A distressed property is a property that needs work doing to it. It could be what is called cosmetic distress, which simply means there is no major structural work to be done – you might just need to repaint, re-plaster or remove some out of date wall paper. However, cosmetic distress can also include putting in a new kitchen or bathroom and totally revamping the whole property.
Properties in cosmetic distress are the bread and butter of many property investors and developers. This is because they are generally very easy to put right and either put straight back on the market or rent out. Many a structurally sound house proves difficult to sell because the decoration is out of date or is unique to the seller. Or possibly the property is really smelly because the seller has pets.
Whatever the case may be, ordinary buyers often either can’t see past these minor issues or can’t be bothered to put them right when they have the option of buying a similar property down the road within their budget that hasn’t got these issues. Hence, these sorts of properties are ideal for the property expert to buy below market value.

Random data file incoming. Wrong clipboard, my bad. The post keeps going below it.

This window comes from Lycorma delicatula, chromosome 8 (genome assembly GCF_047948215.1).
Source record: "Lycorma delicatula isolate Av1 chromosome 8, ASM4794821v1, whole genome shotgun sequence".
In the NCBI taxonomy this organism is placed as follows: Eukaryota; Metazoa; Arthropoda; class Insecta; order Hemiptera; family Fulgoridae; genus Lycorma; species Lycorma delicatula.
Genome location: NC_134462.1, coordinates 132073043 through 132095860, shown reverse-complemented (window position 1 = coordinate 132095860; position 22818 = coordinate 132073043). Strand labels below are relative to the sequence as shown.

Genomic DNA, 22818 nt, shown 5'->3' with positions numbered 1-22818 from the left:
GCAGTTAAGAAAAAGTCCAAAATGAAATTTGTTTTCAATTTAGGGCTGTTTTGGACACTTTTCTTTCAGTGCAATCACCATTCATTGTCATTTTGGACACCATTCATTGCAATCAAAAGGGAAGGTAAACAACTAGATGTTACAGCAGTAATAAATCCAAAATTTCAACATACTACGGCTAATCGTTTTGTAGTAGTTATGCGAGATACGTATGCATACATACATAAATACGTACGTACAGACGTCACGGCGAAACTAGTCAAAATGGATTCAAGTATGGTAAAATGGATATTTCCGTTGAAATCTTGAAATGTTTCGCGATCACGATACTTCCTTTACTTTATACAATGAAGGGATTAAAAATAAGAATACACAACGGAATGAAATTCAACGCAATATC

Properties with structural problems are normally more risky to take on. Hence you may be able to negotiate even bigger discounts than you can with ones that are just in cosmetic distress. However, you need to know exactly what you are doing, because, if you don’t, you could end up feeling very pleased with yourself because you managed to get a discount of 40% on what the full market value of the property would be, only to find out that it will cost 60% of the full market value to put the house right.**Nothing on this website should be confused with financial or legal advice. If you need this, or any other type of advice, please seek the help of a competent professional. In addition, because real estate laws change all the time and differ from state to state, and even city to city in the same state, everything in these pages should be considered general marketing advice and ideas. Please see link to full Disclaimer at the bottom of this page.